SmartPy

No recent updates from the SmartPy team.


Thank you for reading, and check back soon for our next update!

Eowyn on behalf of the LIGOlang team

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Thank you for following the latest in Tezos smart contract language development. The last few weeks have been challenging, but we’re happy to see people use their time stuck in quarantine to learn and develop skills in writing Tezos smart-contracts!

Let us know if you have:

  • feedback or suggestions
  • a language you would like to add

Recent development

Albert

No recent updates from the Albert team.

Archetype

The Archetype team added

  • Crypto functions: blake2b, sha256, sha512 and check_signature
  • Functions concat, slice and length for string/bytes types

Then also worked on

  • SmartPy output
  • Fixing bugs

LIGO

The LIGO team worked on

  • Refactoring the code base for better JSON outputs (error/values)
  • The boilerplate generator.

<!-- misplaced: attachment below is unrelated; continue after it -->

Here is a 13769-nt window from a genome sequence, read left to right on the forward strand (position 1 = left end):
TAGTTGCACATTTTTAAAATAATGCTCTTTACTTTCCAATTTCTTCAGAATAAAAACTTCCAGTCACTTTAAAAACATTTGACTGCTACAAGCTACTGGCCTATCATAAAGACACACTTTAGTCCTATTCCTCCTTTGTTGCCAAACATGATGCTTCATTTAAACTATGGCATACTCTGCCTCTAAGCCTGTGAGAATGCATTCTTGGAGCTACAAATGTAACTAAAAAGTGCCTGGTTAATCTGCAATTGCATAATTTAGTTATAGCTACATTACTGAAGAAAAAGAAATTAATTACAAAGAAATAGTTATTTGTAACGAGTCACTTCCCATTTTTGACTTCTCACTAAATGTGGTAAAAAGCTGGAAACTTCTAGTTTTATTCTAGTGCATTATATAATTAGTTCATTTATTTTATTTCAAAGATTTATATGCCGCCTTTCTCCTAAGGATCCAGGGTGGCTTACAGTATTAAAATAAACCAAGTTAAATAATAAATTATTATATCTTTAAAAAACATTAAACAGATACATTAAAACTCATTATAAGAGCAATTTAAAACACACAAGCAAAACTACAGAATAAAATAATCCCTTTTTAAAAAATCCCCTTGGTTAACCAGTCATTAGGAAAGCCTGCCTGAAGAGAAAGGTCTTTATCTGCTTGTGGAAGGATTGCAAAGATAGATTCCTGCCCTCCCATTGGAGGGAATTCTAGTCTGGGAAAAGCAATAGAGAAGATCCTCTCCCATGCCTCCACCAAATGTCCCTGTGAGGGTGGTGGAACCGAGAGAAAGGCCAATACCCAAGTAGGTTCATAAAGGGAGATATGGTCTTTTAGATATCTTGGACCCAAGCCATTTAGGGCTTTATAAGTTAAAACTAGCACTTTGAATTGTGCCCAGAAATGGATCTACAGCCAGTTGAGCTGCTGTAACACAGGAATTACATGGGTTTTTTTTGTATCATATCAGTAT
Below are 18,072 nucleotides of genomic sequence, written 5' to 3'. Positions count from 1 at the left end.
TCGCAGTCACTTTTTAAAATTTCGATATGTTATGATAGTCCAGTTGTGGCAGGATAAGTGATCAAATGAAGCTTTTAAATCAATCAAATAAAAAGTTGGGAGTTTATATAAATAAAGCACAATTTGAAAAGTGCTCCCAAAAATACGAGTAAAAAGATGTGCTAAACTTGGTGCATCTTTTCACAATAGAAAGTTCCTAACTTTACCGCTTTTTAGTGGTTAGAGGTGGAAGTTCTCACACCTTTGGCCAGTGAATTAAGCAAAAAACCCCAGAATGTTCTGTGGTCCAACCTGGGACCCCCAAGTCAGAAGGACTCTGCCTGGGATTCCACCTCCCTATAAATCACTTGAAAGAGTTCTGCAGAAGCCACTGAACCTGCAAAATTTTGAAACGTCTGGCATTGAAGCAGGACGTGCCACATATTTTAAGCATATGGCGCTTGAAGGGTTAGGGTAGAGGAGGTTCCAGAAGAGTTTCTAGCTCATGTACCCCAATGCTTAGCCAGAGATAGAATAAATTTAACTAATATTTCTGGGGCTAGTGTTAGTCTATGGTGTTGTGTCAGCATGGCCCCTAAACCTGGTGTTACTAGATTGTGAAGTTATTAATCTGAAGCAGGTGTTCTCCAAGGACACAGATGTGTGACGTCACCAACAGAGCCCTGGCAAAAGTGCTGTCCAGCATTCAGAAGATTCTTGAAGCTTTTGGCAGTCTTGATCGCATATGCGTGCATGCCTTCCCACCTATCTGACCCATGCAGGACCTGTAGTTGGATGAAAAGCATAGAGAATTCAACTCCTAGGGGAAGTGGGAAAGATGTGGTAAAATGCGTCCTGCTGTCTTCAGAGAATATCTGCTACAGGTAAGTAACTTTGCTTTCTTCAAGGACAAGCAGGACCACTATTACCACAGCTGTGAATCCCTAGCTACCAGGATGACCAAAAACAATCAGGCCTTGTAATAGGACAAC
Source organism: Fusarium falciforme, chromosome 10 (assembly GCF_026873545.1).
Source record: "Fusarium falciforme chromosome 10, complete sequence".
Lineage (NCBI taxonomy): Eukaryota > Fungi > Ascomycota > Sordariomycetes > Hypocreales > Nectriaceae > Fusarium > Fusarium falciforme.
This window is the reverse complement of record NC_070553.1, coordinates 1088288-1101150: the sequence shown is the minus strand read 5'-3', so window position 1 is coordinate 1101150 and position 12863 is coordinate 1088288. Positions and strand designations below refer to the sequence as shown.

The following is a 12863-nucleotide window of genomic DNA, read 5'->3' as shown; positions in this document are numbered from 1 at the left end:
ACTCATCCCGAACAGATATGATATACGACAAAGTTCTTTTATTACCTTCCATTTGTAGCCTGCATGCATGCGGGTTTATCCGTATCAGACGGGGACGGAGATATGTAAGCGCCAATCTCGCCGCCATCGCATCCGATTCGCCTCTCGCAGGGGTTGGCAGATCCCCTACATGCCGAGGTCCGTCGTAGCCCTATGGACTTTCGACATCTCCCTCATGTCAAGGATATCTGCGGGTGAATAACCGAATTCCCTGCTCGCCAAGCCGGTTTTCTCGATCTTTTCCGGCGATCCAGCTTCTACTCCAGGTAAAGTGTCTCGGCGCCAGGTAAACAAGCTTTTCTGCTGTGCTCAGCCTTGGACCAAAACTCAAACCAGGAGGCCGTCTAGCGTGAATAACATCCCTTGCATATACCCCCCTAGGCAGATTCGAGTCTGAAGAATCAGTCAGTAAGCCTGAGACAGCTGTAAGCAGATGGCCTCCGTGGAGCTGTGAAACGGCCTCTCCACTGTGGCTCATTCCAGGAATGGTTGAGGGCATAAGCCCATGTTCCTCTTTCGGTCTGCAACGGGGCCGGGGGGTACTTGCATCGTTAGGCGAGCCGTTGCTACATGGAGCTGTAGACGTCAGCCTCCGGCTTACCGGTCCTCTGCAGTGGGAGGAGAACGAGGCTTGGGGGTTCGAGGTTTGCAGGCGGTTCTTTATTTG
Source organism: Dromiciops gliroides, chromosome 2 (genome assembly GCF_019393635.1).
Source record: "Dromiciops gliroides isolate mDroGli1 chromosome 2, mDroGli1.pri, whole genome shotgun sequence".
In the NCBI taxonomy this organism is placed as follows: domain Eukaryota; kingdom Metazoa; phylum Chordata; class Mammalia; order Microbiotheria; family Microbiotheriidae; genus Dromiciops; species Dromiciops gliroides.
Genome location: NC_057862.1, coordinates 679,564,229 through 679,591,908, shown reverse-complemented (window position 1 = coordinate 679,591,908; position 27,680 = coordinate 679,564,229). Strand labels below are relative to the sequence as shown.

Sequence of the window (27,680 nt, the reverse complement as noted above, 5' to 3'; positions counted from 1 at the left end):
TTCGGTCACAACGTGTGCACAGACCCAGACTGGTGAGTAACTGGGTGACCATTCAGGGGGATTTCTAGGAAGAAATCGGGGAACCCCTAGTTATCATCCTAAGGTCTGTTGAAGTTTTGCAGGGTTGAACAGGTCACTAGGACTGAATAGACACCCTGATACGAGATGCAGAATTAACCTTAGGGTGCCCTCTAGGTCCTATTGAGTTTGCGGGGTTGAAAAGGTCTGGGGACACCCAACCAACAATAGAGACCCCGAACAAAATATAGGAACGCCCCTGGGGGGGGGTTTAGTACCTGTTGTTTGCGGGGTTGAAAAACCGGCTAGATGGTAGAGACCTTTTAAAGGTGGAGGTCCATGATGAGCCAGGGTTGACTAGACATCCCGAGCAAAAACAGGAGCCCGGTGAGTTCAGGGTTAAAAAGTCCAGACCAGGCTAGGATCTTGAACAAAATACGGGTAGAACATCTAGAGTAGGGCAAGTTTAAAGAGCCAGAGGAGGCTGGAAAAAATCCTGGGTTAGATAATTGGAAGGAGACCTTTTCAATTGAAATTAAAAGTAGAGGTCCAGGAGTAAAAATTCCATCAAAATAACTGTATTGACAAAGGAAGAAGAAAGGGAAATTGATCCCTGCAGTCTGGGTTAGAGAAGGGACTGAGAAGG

In the past we factorized parts of the code that were similar, but those parts are somewhat arbitrary and make refactoring and changes more difficult (if you need to update a common part for just one of its use cases, it becomes a problem). It was useful to reduce the amount of code while there was little automation; now that we can generate some parts of the boilerplate we can start to bring back each AST in a single file without grouping the common parts of the AST in a separate file.
  • A pure OCaml substitute for cpp, which is now under unit testing before integration and release.
    Currently, the LIGO compiler relies on the C preprocessor (cpp) to textually combine several contracts into one by means of the #include directive, and perform the conditional compilation of contracts by means of the #if directive. The use of a preprocessor is meant as a temporary solution until a proper module system is designed which will enable the type-safe composition of contracts based on their abstract representations. In the meantime, cpp is an external dependency of the LIGO compiler, and a relatively large piece of software, so the substitute will make the LIGO distribution lighter.

SCaml

The SCaml team has nothing special to report for SCaml this time. They are busy with main core development.

SmartPy

No recent updates from the SmartPy team.


Thank you for reading, and check back soon for our next update!

Eowyn on behalf of the LIGOlang team